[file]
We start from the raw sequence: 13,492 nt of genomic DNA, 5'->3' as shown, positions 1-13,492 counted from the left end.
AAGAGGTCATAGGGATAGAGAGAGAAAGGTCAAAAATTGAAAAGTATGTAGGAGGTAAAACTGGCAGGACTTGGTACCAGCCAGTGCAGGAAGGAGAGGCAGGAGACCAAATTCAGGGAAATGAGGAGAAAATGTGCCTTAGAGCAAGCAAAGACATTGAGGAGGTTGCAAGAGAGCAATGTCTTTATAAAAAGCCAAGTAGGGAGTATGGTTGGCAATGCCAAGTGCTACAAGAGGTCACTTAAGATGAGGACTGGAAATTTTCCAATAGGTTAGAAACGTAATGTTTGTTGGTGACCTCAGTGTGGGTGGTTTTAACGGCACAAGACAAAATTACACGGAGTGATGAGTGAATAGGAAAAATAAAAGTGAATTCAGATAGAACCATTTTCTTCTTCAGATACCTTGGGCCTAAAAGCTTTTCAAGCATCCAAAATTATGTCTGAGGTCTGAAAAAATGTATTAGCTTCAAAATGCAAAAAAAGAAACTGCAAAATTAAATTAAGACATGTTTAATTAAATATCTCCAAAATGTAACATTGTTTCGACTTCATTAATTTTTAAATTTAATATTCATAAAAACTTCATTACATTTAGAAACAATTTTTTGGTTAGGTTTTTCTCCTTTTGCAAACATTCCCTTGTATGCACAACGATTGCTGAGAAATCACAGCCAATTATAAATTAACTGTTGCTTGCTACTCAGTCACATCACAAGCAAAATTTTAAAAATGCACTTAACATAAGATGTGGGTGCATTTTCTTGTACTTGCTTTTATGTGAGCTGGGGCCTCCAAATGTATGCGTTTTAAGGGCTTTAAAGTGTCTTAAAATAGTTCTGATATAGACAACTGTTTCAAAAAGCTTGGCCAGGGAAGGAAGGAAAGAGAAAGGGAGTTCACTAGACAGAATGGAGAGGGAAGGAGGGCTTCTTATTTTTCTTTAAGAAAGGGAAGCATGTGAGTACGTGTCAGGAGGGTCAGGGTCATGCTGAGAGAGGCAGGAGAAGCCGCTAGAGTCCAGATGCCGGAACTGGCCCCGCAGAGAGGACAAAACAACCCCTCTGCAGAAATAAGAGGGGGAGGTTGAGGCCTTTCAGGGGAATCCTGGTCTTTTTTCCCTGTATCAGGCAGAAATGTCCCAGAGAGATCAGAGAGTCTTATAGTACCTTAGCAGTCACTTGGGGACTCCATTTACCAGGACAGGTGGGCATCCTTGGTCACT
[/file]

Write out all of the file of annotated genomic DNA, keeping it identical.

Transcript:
We start from the raw sequence: 13,492 nt of genomic DNA, 5'->3' as shown, positions 1-13,492 counted from the left end.
AAGAGGTCATAGGGATAGAGAGAGAAAGGTCAAAAATTGAAAAGTATGTAGGAGGTAAAACTGGCAGGACTTGGTACCAGCCAGTGCAGGAAGGAGAGGCAGGAGACCAAATTCAGGGAAATGAGGAGAAAATGTGCCTTAGAGCAAGCAAAGACATTGAGGAGGTTGCAAGAGAGCAATGTCTTTATAAAAAGCCAAGTAGGGAGTATGGTTGGCAATGCCAAGTGCTACAAGAGGTCACTTAAGATGAGGACTGGAAATTTTCCAATAGGTTAGAAACGTAATGTTTGTTGGTGACCTCAGTGTGGGTGGTTTTAACGGCACAAGACAAAATTACACGGAGTGATGAGTGAATAGGAAAAATAAAAGTGAATTCAGATAGAACCATTTTCTTCTTCAGATACCTTGGGCCTAAAAGCTTTTCAAGCATCCAAAATTATGTCTGAGGTCTGAAAAAATGTATTAGCTTCAAAATGCAAAAAAAGAAACTGCAAAATTAAATTAAGACATGTTTAATTAAATATCTCCAAAATGTAACATTGTTTCGACTTCATTAATTTTTAAATTTAATATTCATAAAAACTTCATTACATTTAGAAACAATTTTTTGGTTAGGTTTTTCTCCTTTTGCAAACATTCCCTTGTATGCACAACGATTGCTGAGAAATCACAGCCAATTATAAATTAACTGTTGCTTGCTACTCAGTCACATCACAAGCAAAATTTTAAAAATGCACTTAACATAAGATGTGGGTGCATTTTCTTGTACTTGCTTTTATGTGAGCTGGGGCCTCCAAATGTATGCGTTTTAAGGGCTTTAAAGTGTCTTAAAATAGTTCTGATATAGACAACTGTTTCAAAAAGCTTGGCCAGGGAAGGAAGGAAAGAGAAAGGGAGTTCACTAGACAGAATGGAGAGGGAAGGAGGGCTTCTTATTTTTCTTTAAGAAAGGGAAGCATGTGAGTACGTGTCAGGAGGGTCAGGGTCATGCTGAGAGAGGCAGGAGAAGCCGCTAGAGTCCAGATGCCGGAACTGGCCCCGCAGAGAGGACAAAACAACCCCTCTGCAGAAATAAGAGGGGGAGGTTGAGGCCTTTCAGGGGAATCCTGGTCTTTTTTCCCTGTATCAGGCAGAAATGTCCCAGAGAGATCAGAGAGTCTTATAGTACCTTAGCAGTCACTTGGGGACTCCATTTACCAGGACAGGTGGGCATCCTTGGTCACT